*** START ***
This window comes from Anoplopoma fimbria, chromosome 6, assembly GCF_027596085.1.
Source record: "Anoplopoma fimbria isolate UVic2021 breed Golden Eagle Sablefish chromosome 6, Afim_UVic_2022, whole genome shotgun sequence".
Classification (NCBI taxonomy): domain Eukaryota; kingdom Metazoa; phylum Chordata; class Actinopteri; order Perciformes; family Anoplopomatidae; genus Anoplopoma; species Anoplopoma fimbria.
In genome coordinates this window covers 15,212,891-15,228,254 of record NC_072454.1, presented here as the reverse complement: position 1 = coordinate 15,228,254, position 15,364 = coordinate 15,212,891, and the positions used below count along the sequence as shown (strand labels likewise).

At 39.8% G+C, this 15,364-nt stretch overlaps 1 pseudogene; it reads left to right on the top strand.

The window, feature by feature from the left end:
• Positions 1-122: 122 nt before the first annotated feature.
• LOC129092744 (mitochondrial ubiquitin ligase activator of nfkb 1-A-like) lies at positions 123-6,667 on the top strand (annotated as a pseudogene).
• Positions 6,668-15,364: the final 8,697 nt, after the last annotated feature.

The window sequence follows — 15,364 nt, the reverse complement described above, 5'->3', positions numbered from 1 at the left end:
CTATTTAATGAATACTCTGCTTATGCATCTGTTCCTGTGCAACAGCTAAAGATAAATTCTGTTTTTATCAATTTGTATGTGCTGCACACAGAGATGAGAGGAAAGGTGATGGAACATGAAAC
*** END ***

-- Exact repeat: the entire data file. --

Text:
This window comes from Anoplopoma fimbria, chromosome 6, assembly GCF_027596085.1.
Source record: "Anoplopoma fimbria isolate UVic2021 breed Golden Eagle Sablefish chromosome 6, Afim_UVic_2022, whole genome shotgun sequence".
Classification (NCBI taxonomy): domain Eukaryota; kingdom Metazoa; phylum Chordata; class Actinopteri; order Perciformes; family Anoplopomatidae; genus Anoplopoma; species Anoplopoma fimbria.
In genome coordinates this window covers 15,212,891-15,228,254 of record NC_072454.1, presented here as the reverse complement: position 1 = coordinate 15,228,254, position 15,364 = coordinate 15,212,891, and the positions used below count along the sequence as shown (strand labels likewise).

At 39.8% G+C, this 15,364-nt stretch overlaps 1 pseudogene; it reads left to right on the top strand.

The window, feature by feature from the left end:
• Positions 1-122: 122 nt before the first annotated feature.
• LOC129092744 (mitochondrial ubiquitin ligase activator of nfkb 1-A-like) lies at positions 123-6,667 on the top strand (annotated as a pseudogene).
• Positions 6,668-15,364: the final 8,697 nt, after the last annotated feature.

The window sequence follows — 15,364 nt, the reverse complement described above, 5'->3', positions numbered from 1 at the left end:
CTATTTAATGAATACTCTGCTTATGCATCTGTTCCTGTGCAACAGCTAAAGATAAATTCTGTTTTTATCAATTTGTATGTGCTGCACACAGAGATGAGAGGAAAGGTGATGGAACATGAAAC